During oral arguments in January, Justice Neil Gorsuch was the only justice to raise the narrow construction issue when he asked Encino's counsel Paul Clement of Kirkland & Ellis LLP to address it. Clement responded by telling the justices that "it may be time to put that canon to rest," and subsequently offered various reasons for his position.
Jack Schaedel, co-chair of the labor and employment practice at Scali Rasmussen, a California boutique that represents companies in the automotive sector, told Law360 that the ruling's influence will be felt in all auto dealerships since each has a few service advisers that could fall under the exemption. But he too said the bigger impact will be in the new construction standard.
The new "fair reading" directive to lower courts, Schaedel said, will require them to take a holistic approach to determining whether any exemption applies, including looking at statutory language, the intent of the exemption and industry practice.
"Previously, the Ninth Circuit ruling in applying the narrowly construe standard was really putting its thumb on the scale and making it not impossible, but quite difficult for an employer to prove an exemption unless it explicitly stated that that person would be exempt in the [FLSA]," Schaedel said. "After the [oral argument], it was pretty likely that Encino was going to win, but we didn't anticipate that they would go so far as to include that part about the fair reading instead of narrow construction."
Attorneys who spoke with Law360 also offered a range of potential effects that the new construction standard might have on existing exemptions and how employers may stand to benefit.
Robinson highlighted the FLSA's so-called Section 7(i) overtime exemption for employees of retail and service establishments that get paid mostly on commission as one whose interpretation may be a likely candidate for getting revisited by lower courts.
Meanwhile, Paul DeCamp of Epstein Becker Green PC, formerly an administrator of the DOL's wage and hour division under President George W. Bush, said the ruling could impact exemptions such as those for executive, administrative and professional employees, which he noted are not defined in the statute and are instead defined through regulations.
Although the narrow construction rule generally pertains to interpretations of statutory text, DeCamp noted courts have nevertheless used it to analyze both the FLSA's text as well as regulations in cases where workers' eligibility for overtime were close calls. As a result, litigation involving interpretations of those regulations, like the white-collar exemptions, could be impacted in addition to statutory exemptions that are at all unclear.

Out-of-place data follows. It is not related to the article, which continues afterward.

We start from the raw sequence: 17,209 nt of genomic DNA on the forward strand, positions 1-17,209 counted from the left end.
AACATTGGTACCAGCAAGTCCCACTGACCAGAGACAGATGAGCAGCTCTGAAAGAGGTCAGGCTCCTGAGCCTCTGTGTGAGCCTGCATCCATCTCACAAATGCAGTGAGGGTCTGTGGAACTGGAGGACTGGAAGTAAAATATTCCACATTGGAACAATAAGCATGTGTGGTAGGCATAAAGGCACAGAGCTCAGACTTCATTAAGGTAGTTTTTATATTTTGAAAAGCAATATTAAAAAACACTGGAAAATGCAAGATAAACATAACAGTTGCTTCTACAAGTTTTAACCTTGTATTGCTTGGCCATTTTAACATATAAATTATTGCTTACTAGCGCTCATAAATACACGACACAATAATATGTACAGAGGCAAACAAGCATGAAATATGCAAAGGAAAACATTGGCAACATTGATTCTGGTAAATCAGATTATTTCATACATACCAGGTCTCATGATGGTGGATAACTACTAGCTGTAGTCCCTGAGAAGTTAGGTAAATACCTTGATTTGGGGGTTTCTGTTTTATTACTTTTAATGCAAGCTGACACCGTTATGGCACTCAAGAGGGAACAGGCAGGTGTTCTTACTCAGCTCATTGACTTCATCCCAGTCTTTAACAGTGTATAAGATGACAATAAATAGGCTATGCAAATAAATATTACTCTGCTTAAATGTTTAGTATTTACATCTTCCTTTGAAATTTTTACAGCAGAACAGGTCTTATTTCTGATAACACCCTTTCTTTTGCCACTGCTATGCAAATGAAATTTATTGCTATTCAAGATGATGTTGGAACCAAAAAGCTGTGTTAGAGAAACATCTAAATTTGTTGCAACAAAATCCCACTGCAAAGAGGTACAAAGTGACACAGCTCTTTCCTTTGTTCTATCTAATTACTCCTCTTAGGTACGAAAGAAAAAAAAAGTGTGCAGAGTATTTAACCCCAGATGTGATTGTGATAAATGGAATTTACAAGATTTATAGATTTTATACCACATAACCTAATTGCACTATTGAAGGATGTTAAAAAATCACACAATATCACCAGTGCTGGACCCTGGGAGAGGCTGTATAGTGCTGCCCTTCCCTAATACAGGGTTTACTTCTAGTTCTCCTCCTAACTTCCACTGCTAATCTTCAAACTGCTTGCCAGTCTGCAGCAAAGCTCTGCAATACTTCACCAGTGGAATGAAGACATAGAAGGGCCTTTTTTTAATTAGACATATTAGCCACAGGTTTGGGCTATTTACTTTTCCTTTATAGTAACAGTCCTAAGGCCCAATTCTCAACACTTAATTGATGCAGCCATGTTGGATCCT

"Every single exemption that is out there has potentially some gray area to it, at least at the margins," DeCamp said. "It's going to mean that the arguments made in litigation are going to be somewhat different now — the presumption is going to be somewhat different, [and] now it goes from there being a strong presumption of nonexempt status to it being back to in essence a preponderance status. ... I don't think this is going to affect an enormous number of workers, [but] I think this is going to change litigation about exemptions in the gray area."
But despite the shift in legal interpretation, Schaedel said employers — particularly those in states with pro-employee wage laws like California — shouldn't assume they can exempt anyone they want.
"California law still applies, and someone could be exempt under federal law but not exempt under California law," Schaedel said. "You always have to comply with the more stringent pro-employee policy."
Besides cases involving FLSA exemptions themselves, Littler Mendelson PC wage and hour co-leader Lee Schreter said Monday's Supreme Court ruling may make it harder for employees to pursue collective actions alleging they've been misclassified.
Courts oftentimes either certify a collective action or deny businesses summary judgment based on "that maxim that FLSA should be narrowly construed because of the remedial purposes" of the statute, Schreter said, noting they may have to revisit how they reach those decisions.
"I think this has the potential to be very significant depending on how the lower courts actually implement the Supreme Court's guidance on this," Schreter said. "I certainly the Supreme Court’s decision will be widely cited by defense lawyers in wage and hour cases."